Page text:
The Prince then visits the Institute of Technology, Sligo, and the couple has lunch at Lissadell. They then visit the grave of W. B. Yeats and attend a service at St. Columba’s Church, in Drumcliff. The royal couple takes part in a tree-planting and unveil a plaque. The theme of this service and the tree-planting is peace and reconciliation.
The Prince then visits Mullaghmore Harbour on Wednesday afternoon. On August 27, 1979, his great-uncle, Lord Louis Mountbatten, is killed in a bomb attack executed by the Irish Republican Army (IRA). Mountbatten holidayed every summer at Classiebawn Castle near the harbor. He had, along with family and friends, embarked on a lobster-potting and angling expedition when a bomb on board was detonated just a few hundred yards from the harbor. He died of his injuries, along with his grandson Nicholas Knatchbull (14), Paul Maxwell (15), from County Fermanagh, and Lady Brabourne (83), his eldest daughter’s mother-in-law.
Charles and Camilla conclude their Wednesday itinerary with a trip to the Sligo races.
On Thursday and Friday, Charles and Camilla travel to Northern Ireland. Their engagements include a reception and a concert featuring a selection of local performers at Hillsborough Castle. They make a trip to Mount Stewart House and gardens to mark the completion of a three-year restoration programme. They also visit the Corrymeela Community, Northern Ireland’s oldest peace and reconciliation centre, which is celebrating its 50th anniversary in 2015.
(From: “History is made as Prince Charles fulfills life-long dream in Ireland” by Cathy Hayes, IrishCentral, http://www.irishcentral.com, May 20, 2015 | Pictured: The Prince of Wales and the Duchess of Cornwall at Mullaghmore pier on May 20, 2015)
Egan is born to Kevin Egan and Patricia Egan (née Moore). He is the fifth of their seven children. He attends Summerhill College secondary school in Sligo, where he meets fellow band members Mark Feehily and Shane Filan. He is the cousin of Filan’s wife, Gillian Walsh. Before Westlife, he works at a jeans store.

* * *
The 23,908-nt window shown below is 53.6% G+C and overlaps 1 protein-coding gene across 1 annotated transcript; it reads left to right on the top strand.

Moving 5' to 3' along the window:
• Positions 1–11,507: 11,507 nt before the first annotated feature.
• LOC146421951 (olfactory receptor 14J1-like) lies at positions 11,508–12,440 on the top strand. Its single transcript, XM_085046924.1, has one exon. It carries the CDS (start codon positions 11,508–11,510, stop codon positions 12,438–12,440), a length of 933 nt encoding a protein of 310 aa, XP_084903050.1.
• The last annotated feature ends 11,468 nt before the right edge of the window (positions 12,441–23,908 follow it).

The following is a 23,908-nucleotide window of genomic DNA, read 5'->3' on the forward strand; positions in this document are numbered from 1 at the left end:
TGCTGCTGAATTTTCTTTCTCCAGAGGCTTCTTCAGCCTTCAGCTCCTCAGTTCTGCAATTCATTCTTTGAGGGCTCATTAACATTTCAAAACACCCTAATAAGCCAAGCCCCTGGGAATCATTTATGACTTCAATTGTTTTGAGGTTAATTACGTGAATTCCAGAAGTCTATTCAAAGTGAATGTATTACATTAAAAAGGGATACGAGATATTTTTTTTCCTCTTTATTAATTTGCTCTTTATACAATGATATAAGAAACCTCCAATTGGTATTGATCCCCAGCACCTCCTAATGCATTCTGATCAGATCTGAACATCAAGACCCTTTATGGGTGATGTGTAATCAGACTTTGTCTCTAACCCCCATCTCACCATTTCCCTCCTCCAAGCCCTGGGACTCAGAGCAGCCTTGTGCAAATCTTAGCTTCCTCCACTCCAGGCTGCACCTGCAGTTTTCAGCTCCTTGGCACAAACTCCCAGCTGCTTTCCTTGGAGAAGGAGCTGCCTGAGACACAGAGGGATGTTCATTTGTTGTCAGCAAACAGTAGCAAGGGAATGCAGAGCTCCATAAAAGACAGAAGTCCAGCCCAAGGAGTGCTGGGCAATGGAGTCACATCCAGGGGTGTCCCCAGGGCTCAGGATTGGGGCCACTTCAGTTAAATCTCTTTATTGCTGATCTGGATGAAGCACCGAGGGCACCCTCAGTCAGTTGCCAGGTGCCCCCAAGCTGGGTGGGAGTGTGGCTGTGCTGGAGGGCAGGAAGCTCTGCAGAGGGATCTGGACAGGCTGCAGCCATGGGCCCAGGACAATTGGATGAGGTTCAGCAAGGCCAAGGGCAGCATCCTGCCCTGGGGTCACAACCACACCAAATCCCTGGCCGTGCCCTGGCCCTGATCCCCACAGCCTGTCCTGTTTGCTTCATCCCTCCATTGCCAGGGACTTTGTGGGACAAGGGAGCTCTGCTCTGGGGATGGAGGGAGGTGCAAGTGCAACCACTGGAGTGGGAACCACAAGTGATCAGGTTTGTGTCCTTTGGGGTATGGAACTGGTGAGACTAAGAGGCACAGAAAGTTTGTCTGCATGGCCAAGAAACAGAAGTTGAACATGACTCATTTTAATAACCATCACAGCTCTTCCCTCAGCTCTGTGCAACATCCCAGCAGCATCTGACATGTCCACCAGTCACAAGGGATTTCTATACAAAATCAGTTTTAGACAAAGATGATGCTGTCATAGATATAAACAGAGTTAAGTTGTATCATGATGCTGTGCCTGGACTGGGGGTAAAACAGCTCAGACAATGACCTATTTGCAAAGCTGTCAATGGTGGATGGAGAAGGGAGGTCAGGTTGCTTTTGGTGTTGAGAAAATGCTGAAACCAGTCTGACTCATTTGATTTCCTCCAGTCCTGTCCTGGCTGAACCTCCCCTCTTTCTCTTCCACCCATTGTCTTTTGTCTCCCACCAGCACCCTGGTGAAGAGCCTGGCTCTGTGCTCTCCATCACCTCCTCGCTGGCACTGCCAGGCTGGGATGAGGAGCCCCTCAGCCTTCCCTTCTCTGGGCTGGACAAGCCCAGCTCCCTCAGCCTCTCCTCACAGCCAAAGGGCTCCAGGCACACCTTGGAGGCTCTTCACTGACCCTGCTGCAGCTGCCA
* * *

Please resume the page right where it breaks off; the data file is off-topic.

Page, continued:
In his early musical years, Egan is part of a rock band named Skrod. He can play at least five musical instruments, including guitar, piano, and drums. He is a grade 8 pianist and was taught piano by his brother Gavin Egan, a university music graduate and full-time teacher of music in the UK. Before he is in Westlife, he is part of a pop group called Six as One, which later changes its name to IOYOU, with fellow Westlife members Mark Feehily and Shane Filan, alongside Graham Keighron, Michael “Miggles” Garrett and Derrick Lacey.
During a year long hiatus from Westlife in 2008, Egan launches a new venture with Louis Walsh to put together and co-manage girlband, Wonderland, which includes Jodi Albert, who on May 8, 2009, becomes Egan’s wife. Wonderland’s debut album reaches number 6 on the Irish Albums Chart and number 8 on the UK Albums Chart, however, just four months later, they are dropped by Mercury Records and eventually split up.
In June 2012, Egan announces in an interview with the Sunday Life that he is “looking at doing a TV show with Sky on surfing.” Later reports suggest that the show would be eight episodes long and would broadcast on Sky One later in the year.